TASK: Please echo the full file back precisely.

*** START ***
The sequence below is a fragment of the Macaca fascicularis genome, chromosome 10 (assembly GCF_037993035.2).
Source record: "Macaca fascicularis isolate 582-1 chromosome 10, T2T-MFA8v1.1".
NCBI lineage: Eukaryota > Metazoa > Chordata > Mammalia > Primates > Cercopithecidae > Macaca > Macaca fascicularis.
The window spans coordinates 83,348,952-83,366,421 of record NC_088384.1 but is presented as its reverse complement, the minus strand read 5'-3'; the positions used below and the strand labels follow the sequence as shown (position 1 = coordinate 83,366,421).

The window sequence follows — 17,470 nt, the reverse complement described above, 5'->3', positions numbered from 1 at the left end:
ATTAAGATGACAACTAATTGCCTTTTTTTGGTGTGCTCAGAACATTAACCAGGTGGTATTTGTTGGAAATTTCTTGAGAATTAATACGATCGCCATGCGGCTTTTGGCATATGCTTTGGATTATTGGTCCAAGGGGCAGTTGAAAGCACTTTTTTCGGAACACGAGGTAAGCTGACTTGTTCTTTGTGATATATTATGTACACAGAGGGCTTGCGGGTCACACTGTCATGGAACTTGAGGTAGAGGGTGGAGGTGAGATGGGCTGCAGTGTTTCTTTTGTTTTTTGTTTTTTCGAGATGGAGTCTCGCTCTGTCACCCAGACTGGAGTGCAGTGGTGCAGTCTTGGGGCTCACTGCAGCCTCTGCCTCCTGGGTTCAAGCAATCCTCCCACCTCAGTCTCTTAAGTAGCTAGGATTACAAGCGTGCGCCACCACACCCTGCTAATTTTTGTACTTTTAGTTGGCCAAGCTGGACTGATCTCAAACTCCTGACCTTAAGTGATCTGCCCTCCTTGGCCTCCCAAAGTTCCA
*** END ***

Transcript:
The sequence below is a fragment of the Macaca fascicularis genome, chromosome 10 (assembly GCF_037993035.2).
Source record: "Macaca fascicularis isolate 582-1 chromosome 10, T2T-MFA8v1.1".
NCBI lineage: Eukaryota > Metazoa > Chordata > Mammalia > Primates > Cercopithecidae > Macaca > Macaca fascicularis.
The window spans coordinates 83,348,952-83,366,421 of record NC_088384.1 but is presented as its reverse complement, the minus strand read 5'-3'; the positions used below and the strand labels follow the sequence as shown (position 1 = coordinate 83,366,421).

The window sequence follows — 17,470 nt, the reverse complement described above, 5'->3', positions numbered from 1 at the left end:
ATTAAGATGACAACTAATTGCCTTTTTTTGGTGTGCTCAGAACATTAACCAGGTGGTATTTGTTGGAAATTTCTTGAGAATTAATACGATCGCCATGCGGCTTTTGGCATATGCTTTGGATTATTGGTCCAAGGGGCAGTTGAAAGCACTTTTTTCGGAACACGAGGTAAGCTGACTTGTTCTTTGTGATATATTATGTACACAGAGGGCTTGCGGGTCACACTGTCATGGAACTTGAGGTAGAGGGTGGAGGTGAGATGGGCTGCAGTGTTTCTTTTGTTTTTTGTTTTTTCGAGATGGAGTCTCGCTCTGTCACCCAGACTGGAGTGCAGTGGTGCAGTCTTGGGGCTCACTGCAGCCTCTGCCTCCTGGGTTCAAGCAATCCTCCCACCTCAGTCTCTTAAGTAGCTAGGATTACAAGCGTGCGCCACCACACCCTGCTAATTTTTGTACTTTTAGTTGGCCAAGCTGGACTGATCTCAAACTCCTGACCTTAAGTGATCTGCCCTCCTTGGCCTCCCAAAGTTCCA